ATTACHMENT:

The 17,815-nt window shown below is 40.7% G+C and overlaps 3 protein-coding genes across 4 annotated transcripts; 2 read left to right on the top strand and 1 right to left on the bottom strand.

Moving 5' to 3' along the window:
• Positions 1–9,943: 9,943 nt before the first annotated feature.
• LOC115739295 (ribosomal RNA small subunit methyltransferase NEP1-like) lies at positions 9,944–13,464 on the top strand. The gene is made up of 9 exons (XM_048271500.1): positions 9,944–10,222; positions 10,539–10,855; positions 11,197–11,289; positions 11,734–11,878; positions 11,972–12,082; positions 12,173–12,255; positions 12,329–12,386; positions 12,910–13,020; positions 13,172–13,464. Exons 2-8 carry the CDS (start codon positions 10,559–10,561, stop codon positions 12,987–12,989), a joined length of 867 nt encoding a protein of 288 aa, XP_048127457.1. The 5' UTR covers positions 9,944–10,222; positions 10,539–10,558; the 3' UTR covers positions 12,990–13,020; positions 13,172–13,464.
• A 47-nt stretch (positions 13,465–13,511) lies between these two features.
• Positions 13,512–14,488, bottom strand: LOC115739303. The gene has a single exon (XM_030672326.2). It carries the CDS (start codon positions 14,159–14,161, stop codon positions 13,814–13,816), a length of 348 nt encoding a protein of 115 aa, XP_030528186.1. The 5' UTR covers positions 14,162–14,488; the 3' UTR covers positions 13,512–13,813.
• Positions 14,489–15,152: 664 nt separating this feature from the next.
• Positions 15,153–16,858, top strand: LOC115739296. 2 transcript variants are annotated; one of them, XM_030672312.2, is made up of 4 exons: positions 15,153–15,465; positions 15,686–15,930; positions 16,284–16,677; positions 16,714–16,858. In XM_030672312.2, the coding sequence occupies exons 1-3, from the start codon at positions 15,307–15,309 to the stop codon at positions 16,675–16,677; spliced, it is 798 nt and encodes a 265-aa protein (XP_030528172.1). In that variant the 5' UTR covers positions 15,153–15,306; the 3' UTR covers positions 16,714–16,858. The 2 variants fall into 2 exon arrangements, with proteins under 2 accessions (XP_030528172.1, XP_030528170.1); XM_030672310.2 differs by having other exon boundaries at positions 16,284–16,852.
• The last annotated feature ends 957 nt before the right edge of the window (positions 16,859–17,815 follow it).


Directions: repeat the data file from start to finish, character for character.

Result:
The 17,815-nt window shown below is 40.7% G+C and overlaps 3 protein-coding genes across 4 annotated transcripts; 2 read left to right on the top strand and 1 right to left on the bottom strand.

Moving 5' to 3' along the window:
• Positions 1–9,943: 9,943 nt before the first annotated feature.
• LOC115739295 (ribosomal RNA small subunit methyltransferase NEP1-like) lies at positions 9,944–13,464 on the top strand. The gene is made up of 9 exons (XM_048271500.1): positions 9,944–10,222; positions 10,539–10,855; positions 11,197–11,289; positions 11,734–11,878; positions 11,972–12,082; positions 12,173–12,255; positions 12,329–12,386; positions 12,910–13,020; positions 13,172–13,464. Exons 2-8 carry the CDS (start codon positions 10,559–10,561, stop codon positions 12,987–12,989), a joined length of 867 nt encoding a protein of 288 aa, XP_048127457.1. The 5' UTR covers positions 9,944–10,222; positions 10,539–10,558; the 3' UTR covers positions 12,990–13,020; positions 13,172–13,464.
• A 47-nt stretch (positions 13,465–13,511) lies between these two features.
• Positions 13,512–14,488, bottom strand: LOC115739303. The gene has a single exon (XM_030672326.2). It carries the CDS (start codon positions 14,159–14,161, stop codon positions 13,814–13,816), a length of 348 nt encoding a protein of 115 aa, XP_030528186.1. The 5' UTR covers positions 14,162–14,488; the 3' UTR covers positions 13,512–13,813.
• Positions 14,489–15,152: 664 nt separating this feature from the next.
• Positions 15,153–16,858, top strand: LOC115739296. 2 transcript variants are annotated; one of them, XM_030672312.2, is made up of 4 exons: positions 15,153–15,465; positions 15,686–15,930; positions 16,284–16,677; positions 16,714–16,858. In XM_030672312.2, the coding sequence occupies exons 1-3, from the start codon at positions 15,307–15,309 to the stop codon at positions 16,675–16,677; spliced, it is 798 nt and encodes a 265-aa protein (XP_030528172.1). In that variant the 5' UTR covers positions 15,153–15,306; the 3' UTR covers positions 16,714–16,858. The 2 variants fall into 2 exon arrangements, with proteins under 2 accessions (XP_030528172.1, XP_030528170.1); XM_030672310.2 differs by having other exon boundaries at positions 16,284–16,852.
• The last annotated feature ends 957 nt before the right edge of the window (positions 16,859–17,815 follow it).